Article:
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Turenscape’s Yanweizhou Park, China: Resilient and Dynamic

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on November 24, 2015 at 01:27 PM

Often dismissed as only peripheral to the mainstream of the architectural design discipline, landscape design and its potential begins to amaze when the colossal consequences of its responsible practice driven by an awareness of our immediate and outer, natural and manmade environment are displayed. It has the potential to touch many more lives, human and others, can help sustain much larger spheres of existence and generally be much more exciting and fun filled than any building project can be. And, this is precisely what Turenscape’s Yanweizhou Park project in Jinhua, China elucidates. This winner of the Landscape design prize at the World Architecture Festival held at Singapore performs the function of providing an interesting and comfortable outdoor retreat for the people of Jinhua city, using references to cultural traditions in the design grammar, while revitalising the lost ecology of its wetlands and incorporating the dynamics of changes likely to take place over the seasons and years.

© Courtesy of internet resources

Located at the point of confluence of two rivers forming the third Jinhua river, this 26 hectare wetland called Yanweizhou park in the heart of a densely urbanised Jinhua city is undoubtedly its precious green reprieve. Turenscape International, a proven hand at designing ecologically restorative and popularly interactive wetland parks, was commissioned by the Jinhua municipal government in around 2010 with the project, which was completed and opened to the public in 2014.

The task at hand for the designers was to connect the north, south and wetlands (where the opera house was located) of the city separated by roughly 100 m width of each of the three rivers. They also had to revive the wetlands which were degraded due to existing sand quarries.

Turenscape designed a 5 m wide (the width changes at points, to go with the ‘flow of people’), 2,300’ long steel pedestrian bridge (images 2 – 6) which snakes across the rivers between the three land parts to connect them by foot. Using the idea of dragon latticing, a traditional practice where people from different villages join colourful benches from their homes on the roads to build a seemingly endless dragon that connects subsequent villages, the railings of this bridge are made of alternating bands of bright red and yellow, enhanced at night by lighting. Being raised above the 100 year highest flood mark and having a bamboo flooring makes the bridge resilient and user-friendly even during the frequent floods that inundate the area. This is also helped by multiple ramps provided to enter the bridge placed at different locations to create dynamic entry points in tune with the flooding patterns at different times.

The boardwalks (images 7,8) all along the banks around the wetlands provide more walkways which, being elevated above the 100 year flood level can also be used during the floods. Three parallel elevated viewing pavilions have also been provided overlooking the parts of the wetlands that get inundated, further encouraging people to visit the park even during floods (image 9).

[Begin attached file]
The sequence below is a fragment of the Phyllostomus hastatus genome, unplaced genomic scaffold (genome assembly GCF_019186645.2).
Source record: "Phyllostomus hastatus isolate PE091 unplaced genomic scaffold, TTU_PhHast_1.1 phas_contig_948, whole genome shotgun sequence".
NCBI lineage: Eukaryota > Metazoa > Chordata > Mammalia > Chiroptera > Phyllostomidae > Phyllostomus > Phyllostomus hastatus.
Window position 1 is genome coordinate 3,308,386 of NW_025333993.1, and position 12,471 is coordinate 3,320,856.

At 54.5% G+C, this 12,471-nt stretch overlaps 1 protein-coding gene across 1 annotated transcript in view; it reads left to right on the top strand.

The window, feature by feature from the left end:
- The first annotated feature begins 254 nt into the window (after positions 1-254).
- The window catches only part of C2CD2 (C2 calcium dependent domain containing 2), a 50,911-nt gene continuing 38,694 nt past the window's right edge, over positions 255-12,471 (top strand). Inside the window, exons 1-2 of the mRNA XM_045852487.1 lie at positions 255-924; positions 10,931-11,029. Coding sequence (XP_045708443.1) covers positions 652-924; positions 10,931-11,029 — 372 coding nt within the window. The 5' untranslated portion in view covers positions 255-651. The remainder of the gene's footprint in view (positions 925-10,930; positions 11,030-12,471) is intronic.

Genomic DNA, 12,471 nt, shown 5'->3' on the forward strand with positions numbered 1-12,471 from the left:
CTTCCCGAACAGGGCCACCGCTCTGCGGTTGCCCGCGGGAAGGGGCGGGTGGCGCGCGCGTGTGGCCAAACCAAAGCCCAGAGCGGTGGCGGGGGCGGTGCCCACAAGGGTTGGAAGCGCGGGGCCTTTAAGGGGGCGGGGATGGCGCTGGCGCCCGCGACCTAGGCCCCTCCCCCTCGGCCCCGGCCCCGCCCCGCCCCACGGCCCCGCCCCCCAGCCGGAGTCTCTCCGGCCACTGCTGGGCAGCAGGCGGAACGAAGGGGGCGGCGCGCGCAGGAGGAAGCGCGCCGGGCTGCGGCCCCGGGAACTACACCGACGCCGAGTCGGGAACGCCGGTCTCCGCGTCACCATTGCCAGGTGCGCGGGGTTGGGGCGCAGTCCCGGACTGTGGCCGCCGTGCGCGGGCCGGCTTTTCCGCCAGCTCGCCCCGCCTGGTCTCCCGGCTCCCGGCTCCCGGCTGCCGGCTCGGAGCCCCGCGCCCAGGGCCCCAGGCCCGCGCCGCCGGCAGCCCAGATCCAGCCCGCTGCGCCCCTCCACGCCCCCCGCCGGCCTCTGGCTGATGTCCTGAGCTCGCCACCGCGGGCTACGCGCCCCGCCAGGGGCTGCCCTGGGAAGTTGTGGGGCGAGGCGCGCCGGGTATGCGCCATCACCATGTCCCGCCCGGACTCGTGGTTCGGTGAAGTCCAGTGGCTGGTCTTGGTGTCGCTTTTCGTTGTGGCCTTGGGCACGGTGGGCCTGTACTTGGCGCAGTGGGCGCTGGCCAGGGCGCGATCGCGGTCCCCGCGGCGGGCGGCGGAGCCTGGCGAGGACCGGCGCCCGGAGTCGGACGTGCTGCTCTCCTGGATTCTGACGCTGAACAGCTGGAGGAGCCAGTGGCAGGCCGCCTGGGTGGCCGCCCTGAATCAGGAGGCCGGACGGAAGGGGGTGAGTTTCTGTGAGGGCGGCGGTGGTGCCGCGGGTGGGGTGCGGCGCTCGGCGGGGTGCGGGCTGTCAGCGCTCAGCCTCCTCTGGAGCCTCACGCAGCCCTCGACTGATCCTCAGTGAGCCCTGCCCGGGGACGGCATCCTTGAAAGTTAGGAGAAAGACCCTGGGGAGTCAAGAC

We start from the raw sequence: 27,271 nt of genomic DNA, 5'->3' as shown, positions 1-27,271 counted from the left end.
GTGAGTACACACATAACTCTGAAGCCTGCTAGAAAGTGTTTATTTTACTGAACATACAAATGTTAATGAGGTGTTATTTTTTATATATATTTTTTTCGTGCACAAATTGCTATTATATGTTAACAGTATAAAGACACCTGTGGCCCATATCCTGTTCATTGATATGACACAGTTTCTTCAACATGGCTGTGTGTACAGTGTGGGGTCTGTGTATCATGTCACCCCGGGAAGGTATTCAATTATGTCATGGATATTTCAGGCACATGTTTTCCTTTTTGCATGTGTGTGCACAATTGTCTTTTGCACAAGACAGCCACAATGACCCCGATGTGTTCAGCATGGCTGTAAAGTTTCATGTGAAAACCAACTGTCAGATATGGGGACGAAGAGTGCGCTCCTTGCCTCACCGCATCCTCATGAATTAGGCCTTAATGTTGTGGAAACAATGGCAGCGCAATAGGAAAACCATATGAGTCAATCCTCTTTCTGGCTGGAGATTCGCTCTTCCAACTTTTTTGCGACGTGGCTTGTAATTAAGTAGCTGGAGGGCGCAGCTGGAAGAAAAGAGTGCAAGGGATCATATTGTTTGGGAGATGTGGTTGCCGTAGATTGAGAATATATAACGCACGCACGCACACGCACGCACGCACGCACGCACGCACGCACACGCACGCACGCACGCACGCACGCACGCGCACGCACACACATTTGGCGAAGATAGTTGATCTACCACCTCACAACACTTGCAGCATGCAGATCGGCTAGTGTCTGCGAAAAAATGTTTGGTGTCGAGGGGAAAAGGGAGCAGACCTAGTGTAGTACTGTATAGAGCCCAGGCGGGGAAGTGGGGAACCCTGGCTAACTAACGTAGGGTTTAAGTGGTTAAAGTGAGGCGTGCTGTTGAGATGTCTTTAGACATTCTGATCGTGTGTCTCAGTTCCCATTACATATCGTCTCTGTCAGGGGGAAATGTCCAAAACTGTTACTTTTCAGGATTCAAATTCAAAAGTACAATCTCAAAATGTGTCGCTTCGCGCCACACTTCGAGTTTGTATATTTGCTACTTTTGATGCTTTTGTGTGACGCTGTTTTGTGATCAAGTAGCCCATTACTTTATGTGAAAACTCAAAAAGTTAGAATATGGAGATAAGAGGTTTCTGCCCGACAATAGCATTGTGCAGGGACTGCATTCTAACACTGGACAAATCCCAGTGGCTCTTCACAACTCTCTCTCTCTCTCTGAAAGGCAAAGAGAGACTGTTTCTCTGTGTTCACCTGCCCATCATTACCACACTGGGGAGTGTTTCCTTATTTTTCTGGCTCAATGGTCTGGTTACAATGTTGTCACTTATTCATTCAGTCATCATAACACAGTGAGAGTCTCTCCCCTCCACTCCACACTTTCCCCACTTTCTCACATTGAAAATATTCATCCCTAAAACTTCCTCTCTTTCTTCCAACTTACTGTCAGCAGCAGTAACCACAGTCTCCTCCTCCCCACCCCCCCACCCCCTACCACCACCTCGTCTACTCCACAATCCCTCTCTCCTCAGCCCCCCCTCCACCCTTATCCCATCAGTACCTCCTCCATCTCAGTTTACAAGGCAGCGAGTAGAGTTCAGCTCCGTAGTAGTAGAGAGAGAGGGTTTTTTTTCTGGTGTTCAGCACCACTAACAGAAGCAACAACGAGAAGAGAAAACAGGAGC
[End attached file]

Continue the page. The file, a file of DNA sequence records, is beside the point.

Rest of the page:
The rest of the landscape is designed in concentric paving bands and curvaceous pathways, around the existing opera house, which is oval in plan, creating circular planting beds and curved seating areas as well as alcoves for couples and small groups. The brightly coloured fibreglass seating and concentric paving bands encircle circular bio-swales (images 14,15) planted with water resilient tree and plant species native to the wetland region. Even vehicular routes and parking areas around the opera house are paved with permeable concrete to allow natural draining.

The sand quarries on the riparian edges have been made use of in the design by cutting and filling with local soil to form terraced embankments (image 11), after doing away with the existing floodwalls. These terraces are again planted with native plants and grasses, with paths meandering (image 13) in between to walk on during the dry season. Special efforts have been made to enhance and preserve the biodiversity of the region by planting native and resilient species additionally.

The gravel dug out while building this park has been reused on the terraced embankments, the pathways as well as the edges of the inner pond (image 12), enabling river water to permeate to the pond to keep it clean. The entire inner area of the park is, in fact, permeable leaving only the opera house and its facilities flood proof. The floods bring in and leave layers of silt on the terraces, which further helps the growth of plants, making these terraced embankments a replicable tool in flood management anywhere in the world.

The park opened in 2014 and ever since has proven to be a thumping success, with the people of Jinhua ‘going crazy about this one bridge’. The design befriends natural phenomena like floods, instead of trying to avoid or avert them, and working around the natural flow of river currents and of visiting people, presents a friendly, futuristic, dynamic, sustainable and ecologically restorative solution. Kudos Turenscape!!

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